Docker-Compose: Getting Flask up and running
A couple of issues were resolved in PyCharm 2017.1, and Docker for Mac should now work out of the box. In this blog post we’ll show you how to set up a project with Docker Compose on a Mac. If you’re on Linux, the process is very similar. Docker Compose is supported on Windows from PyCharm 2017.2.
In this tutorial we’ll show how to create a very simple ‘Hello World’ Flask application, and then how to run it within a Docker container. For the full code, and to follow along, see GitHub: https://github.com/ErnstHaagsman/flask-compose.
First things first
Before we get started, let’s check a couple of things: make sure you are using PyCharm 2017.1 Professional Edition or later. Docker support is not available in PyCharm Community Edition. Then, please ensure your Docker and Docker Compose are up to date. To check, open a terminal, and run
docker -v, and
Then, although it is the default setting in PyCharm 2017.1, it never hurts to check that your Docker API URL (Preferences | Build, Execution, Deployment | Docker) is set to
Now we can create a new Flask project. Let’s create a virtualenv so that PyCharm can stub out our Flask project before we have Docker configured. You can create a Virtualenv by using the ‘…’ button next to the interpreter dropdown.
After you click create, you should see the standard “Hello World” Flask template. So let’s see if we can get Flask to show us “Hello World” from a Docker container. To do this, we’ll add four files:
- requirements.txt, just put “Flask==0.12” here to install Flask
- Dockerfile, where we will set up the Python environment for the Flask app
- docker-compose.yml to set up how to run the Dockerfile, and add a database
- docker-compose.dev.yml to make some changes for local development
In the Dockerfile, we’ll use the ‘python:3’ image, expose port 5000, install packages from requirements.txt, and afterwards copy the rest of our project into /app. See the full file on GitHub.
Then, we’ll create a Compose file where we define the Flask app as our only service (for now). Just use
build: . to make Docker Compose build the container from the Dockerfile.
Docker will bake our code into the image, and that way the image is self-contained. If we wanted to, we could stop here and rebuild our image whenever we change the code. It makes development quite a bit faster to mount our code with a volume. So we’ll create an additional Compose file to do that while we’re developing.
In docker-compose.dev.yml, all we’re doing is adding a volume mapping for
.:/app for the
web service. This overlays the code in the container with a volume, making sure that code changes are applied immediately. Keep in mind that you will need to rebuild the image before pushing it anywhere.
Now that everything is configured, let’s quickly run
docker-compose up in the Terminal to make sure that works. Open the terminal with Alt+F12 (in PyCharm) and run
As we can see, Docker built our container, and Flask is running! Let’s go and check out our ‘Hello World’ message!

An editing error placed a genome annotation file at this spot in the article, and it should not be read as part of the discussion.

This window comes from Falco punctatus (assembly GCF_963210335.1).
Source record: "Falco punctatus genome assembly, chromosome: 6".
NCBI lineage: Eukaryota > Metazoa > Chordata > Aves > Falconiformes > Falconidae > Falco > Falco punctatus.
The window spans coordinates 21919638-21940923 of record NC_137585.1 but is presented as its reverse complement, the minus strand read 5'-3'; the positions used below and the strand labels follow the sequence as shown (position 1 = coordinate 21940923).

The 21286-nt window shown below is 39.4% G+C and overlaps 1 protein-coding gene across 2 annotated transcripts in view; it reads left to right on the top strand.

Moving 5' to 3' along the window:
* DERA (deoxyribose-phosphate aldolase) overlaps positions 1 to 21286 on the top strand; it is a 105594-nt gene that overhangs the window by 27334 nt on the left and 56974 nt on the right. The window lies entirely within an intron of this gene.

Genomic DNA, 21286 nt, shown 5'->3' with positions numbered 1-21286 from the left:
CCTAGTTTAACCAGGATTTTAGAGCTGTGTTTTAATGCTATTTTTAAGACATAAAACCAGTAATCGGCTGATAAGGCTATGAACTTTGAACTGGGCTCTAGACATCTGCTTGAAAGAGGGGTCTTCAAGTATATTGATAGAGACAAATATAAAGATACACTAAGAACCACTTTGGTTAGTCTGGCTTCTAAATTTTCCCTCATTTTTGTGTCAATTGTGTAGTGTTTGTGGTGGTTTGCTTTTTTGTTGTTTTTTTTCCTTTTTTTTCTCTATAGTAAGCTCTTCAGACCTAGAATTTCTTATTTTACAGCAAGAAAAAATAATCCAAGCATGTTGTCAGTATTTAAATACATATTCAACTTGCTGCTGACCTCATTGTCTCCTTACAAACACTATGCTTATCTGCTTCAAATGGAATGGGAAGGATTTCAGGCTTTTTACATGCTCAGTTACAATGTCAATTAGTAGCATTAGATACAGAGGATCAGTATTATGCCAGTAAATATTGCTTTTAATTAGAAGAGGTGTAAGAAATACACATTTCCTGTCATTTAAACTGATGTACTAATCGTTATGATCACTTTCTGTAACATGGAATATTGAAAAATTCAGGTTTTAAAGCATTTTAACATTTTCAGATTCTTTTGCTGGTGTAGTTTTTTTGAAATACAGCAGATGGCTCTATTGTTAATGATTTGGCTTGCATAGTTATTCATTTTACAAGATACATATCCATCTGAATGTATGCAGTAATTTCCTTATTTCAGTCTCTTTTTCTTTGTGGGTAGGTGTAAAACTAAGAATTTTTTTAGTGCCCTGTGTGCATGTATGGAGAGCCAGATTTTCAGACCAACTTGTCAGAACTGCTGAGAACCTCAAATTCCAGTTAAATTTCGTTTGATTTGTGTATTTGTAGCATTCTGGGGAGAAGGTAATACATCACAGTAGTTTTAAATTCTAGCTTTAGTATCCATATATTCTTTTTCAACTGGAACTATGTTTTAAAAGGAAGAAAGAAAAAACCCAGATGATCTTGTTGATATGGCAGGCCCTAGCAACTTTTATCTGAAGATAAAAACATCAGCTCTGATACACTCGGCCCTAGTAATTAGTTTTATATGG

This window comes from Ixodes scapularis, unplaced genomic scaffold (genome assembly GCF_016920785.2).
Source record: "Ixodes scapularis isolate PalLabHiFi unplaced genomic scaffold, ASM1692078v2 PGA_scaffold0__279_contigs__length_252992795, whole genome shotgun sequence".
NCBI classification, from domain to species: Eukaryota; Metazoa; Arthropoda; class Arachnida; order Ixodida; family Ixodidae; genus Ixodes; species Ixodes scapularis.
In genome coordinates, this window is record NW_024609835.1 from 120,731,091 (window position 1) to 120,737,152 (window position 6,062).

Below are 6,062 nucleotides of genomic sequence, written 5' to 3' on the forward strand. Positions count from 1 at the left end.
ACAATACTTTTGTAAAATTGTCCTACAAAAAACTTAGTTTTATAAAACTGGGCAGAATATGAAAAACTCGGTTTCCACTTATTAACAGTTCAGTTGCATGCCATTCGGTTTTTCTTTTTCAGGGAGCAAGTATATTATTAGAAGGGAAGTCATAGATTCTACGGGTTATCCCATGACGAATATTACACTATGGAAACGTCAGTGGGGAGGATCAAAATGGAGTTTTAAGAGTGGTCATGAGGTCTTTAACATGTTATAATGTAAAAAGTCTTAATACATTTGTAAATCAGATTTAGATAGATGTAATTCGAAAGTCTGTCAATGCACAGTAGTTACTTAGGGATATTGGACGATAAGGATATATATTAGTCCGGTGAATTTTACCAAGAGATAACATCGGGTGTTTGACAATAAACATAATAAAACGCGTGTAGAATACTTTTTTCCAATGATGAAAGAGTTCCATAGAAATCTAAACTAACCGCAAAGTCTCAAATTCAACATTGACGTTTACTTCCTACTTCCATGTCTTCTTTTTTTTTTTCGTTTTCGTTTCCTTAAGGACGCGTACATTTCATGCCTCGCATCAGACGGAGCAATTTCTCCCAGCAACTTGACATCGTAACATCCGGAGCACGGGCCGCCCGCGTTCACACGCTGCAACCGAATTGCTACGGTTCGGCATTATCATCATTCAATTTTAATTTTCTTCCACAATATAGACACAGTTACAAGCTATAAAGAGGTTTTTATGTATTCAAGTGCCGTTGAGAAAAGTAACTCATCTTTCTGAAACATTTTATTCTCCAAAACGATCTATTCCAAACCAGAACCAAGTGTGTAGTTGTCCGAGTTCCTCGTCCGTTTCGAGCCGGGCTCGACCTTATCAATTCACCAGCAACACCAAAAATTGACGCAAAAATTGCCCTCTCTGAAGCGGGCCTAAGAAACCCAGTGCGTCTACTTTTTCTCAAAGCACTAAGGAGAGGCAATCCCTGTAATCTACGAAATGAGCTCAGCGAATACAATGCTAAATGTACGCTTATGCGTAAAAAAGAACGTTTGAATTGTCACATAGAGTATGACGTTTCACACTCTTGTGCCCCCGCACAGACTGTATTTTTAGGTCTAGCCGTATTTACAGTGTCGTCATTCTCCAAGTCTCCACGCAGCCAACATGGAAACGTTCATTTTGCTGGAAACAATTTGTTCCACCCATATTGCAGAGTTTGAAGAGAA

A trap for young players!
What happened here? Didn’t docker say that Flask was running?
For security reasons, many modern web frameworks actually limit incoming connections to only come from localhost. This means that our Flask app is running, but only accessible from within the Docker container, not from our Mac host. The easiest way to fix this is to add
host='0.0.0.0' as a keyword argument to
app.run() in flask-compose.py:
This change tells Flask to listen not only to requests from localhost (in this case the docker container), but on all network connections. In the case of our container this means we can access it from our host, and depending on configuration from other computers in our network.
If we now stop our container (Ctrl+C in the PyCharm Terminal), and rebuild it by running
docker-compose up --build. We can see in the Docker Compose output that Flask is now listening on 0.0.0.0 instead of 127.0.0.1:
And reloading the page in Safari actually shows ‘Hello World’ now. So let’s stop the container (Ctrl+C in the Terminal), and then configure PyCharm.
To make our project run using a PyCharm run configuration, we need to set the project interpreter to the Docker Compose service. We can do this from the Project interpreter page in preferences: Preferences | Project: <Project Name> | Project Interpreter.
Click the little button next to the interpreter dropdown (the white one, not the blue one), and choose “Add Remote”. If you don’t see “Add Remote” here, you may be using PyCharm Community Edition, which doesn’t support remote interpreters.
Now choose “docker-compose”, and almost everything will be pre-configured, I only had to add the
docker-compose.dev.yml configuration to the list. We need to add it manually as this isn’t part of a standard docker project. You can do this with the ‘+’ button underneath the list of configuration files.
Now, we should set up the path mapping. We are inserting all our project code into the container’s “/app” directory. So let’s add this on the Project Interpreter screen, use the ‘…’ button next to the Path mappings field to change them.
After you close the preferences window, you can just use the regular Run and Debug buttons to start and debug your project:
To celebrate, let’s change “Hello World!” to “Hello from Docker within PyCharm!”
And that’s all there’s to it! Have fun developing with Docker Compose! If you’d like to learn more, you can read the second part of this tutorial about adding a database service.
-The Drive to Develop